Category: Lichfield

Buried Him Among Kings

Last night, while reading about the Unknown Soldier, it struck me that I I had seen the graves of at least 3 kings. I am not a royalty fan as a rule, because a lot of the misery in this world was caused by their petty squabbles, minor wars, appetite for vast amounts of money and a generally “holier than thou” attitude. Fortunately Queen Elizabeth II has managed to  be a sensible monarch and that has helped a lot.

In this post I am going to root amongst my images and post the graves of “royalty”, and hopefully settle them in my mind because frankly I can never remember which one reigned when and where they ended up being buried.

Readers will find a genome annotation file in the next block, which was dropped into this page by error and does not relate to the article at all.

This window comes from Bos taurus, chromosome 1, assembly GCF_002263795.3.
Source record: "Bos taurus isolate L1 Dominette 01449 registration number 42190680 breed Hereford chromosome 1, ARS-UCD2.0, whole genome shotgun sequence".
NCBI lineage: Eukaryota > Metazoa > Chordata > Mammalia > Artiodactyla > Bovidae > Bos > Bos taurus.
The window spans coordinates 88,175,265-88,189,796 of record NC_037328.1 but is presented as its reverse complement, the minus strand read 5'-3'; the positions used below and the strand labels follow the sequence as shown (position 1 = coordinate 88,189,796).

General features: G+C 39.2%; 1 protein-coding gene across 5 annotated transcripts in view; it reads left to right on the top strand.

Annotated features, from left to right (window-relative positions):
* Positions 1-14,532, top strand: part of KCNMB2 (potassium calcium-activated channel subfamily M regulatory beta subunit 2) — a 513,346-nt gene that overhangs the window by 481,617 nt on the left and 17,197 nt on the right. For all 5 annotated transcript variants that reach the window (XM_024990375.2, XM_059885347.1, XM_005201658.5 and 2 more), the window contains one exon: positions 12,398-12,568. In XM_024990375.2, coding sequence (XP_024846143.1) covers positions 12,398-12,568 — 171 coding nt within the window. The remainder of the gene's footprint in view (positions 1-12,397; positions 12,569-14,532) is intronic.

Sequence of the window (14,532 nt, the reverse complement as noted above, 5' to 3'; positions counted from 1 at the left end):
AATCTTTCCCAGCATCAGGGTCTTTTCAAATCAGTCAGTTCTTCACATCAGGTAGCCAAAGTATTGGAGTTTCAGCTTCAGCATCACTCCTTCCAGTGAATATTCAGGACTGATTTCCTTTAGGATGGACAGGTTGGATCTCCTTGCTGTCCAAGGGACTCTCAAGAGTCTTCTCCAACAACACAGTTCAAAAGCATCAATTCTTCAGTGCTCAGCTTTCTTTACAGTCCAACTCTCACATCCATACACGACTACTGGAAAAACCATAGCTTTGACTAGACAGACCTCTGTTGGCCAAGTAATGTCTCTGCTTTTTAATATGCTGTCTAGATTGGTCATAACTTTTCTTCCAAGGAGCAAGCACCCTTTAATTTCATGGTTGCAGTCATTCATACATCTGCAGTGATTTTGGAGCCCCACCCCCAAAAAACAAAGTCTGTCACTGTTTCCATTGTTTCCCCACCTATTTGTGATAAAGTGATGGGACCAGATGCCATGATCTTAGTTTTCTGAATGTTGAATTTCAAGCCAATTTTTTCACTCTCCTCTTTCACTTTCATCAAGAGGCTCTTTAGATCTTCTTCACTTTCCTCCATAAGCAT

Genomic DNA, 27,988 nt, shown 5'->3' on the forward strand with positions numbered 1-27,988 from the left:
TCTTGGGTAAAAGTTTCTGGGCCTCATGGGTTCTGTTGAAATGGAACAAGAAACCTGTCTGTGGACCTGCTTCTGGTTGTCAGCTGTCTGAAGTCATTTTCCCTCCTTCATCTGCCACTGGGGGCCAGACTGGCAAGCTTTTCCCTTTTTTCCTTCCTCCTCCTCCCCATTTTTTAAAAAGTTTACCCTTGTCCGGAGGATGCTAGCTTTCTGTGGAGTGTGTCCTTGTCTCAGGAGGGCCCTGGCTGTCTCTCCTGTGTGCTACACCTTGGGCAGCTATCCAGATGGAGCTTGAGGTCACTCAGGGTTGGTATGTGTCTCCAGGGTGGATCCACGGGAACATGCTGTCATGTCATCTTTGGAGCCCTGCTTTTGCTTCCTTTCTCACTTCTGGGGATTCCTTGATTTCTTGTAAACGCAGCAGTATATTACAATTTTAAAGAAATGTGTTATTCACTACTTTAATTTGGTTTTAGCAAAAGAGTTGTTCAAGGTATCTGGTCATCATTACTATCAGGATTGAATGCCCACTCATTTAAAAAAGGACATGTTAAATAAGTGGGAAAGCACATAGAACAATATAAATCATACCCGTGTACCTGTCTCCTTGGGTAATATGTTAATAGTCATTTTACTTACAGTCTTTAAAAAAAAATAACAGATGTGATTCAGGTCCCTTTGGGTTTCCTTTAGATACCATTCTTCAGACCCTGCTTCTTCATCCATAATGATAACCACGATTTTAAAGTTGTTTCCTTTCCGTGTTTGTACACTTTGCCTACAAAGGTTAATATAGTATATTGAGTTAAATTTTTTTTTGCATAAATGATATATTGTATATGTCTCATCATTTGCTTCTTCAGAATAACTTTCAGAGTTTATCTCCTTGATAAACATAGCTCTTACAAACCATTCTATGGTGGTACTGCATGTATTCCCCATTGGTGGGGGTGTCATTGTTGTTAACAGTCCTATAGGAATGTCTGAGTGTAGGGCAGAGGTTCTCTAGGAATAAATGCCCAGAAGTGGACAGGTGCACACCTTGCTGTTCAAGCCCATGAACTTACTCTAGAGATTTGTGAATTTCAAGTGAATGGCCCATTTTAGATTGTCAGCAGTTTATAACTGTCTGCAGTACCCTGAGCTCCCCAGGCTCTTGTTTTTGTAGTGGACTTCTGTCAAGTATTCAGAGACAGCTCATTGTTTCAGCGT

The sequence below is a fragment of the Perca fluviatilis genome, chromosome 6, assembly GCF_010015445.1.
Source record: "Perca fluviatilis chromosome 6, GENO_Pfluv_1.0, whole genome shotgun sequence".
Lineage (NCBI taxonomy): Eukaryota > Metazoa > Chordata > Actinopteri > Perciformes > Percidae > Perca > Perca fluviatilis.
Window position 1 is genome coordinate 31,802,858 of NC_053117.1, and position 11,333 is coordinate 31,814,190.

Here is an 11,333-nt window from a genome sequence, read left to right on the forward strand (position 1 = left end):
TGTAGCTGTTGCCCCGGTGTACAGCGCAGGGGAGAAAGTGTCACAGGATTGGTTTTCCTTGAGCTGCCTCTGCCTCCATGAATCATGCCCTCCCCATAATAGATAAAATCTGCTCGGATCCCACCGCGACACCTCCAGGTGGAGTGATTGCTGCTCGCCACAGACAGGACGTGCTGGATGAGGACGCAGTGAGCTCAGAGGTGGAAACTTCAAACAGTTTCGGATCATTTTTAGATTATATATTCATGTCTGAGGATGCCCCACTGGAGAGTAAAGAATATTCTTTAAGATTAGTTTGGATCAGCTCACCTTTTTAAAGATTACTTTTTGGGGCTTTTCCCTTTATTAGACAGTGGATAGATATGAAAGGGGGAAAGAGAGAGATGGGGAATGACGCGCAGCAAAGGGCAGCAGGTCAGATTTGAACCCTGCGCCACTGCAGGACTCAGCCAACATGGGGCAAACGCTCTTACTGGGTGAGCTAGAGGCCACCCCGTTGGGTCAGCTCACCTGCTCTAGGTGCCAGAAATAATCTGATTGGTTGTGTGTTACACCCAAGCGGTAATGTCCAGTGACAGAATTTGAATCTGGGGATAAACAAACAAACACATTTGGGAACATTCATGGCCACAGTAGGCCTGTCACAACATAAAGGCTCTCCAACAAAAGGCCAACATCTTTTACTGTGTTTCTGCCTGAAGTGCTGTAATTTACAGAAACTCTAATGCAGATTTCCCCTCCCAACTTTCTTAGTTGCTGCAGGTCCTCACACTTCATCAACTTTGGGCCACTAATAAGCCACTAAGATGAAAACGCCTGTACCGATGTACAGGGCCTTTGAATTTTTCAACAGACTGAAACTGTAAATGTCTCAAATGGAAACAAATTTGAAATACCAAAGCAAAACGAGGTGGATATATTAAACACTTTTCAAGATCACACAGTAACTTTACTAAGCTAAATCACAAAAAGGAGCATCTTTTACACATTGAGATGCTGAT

My first king is to be found in Worcester Cathedral

Tomb of King John. Worcester Cathedral

This is the tomb of King John, He was king of England from 6 April 1199 until his death in 1216. He is generally considered to be a “hard-working administrator, an able man, and an able general”. Although it is acknowledged that he had many faults, including pettiness, spitefulness, and cruelty, so much so that along with his crony “The Sheriff on Nottingham”. He is the bad guy associated with Robin Hood. (https://en.wikipedia.org/wiki/John,_King_of_England)

Gloucester Cathedral is where Osric, the King of Hwicce, may be found. I have to admit I need to look up where Hwicce is (or was). It encompasses parts of Worcester, Gloucestershire and Warwickshire. Technically I live in Hwicce.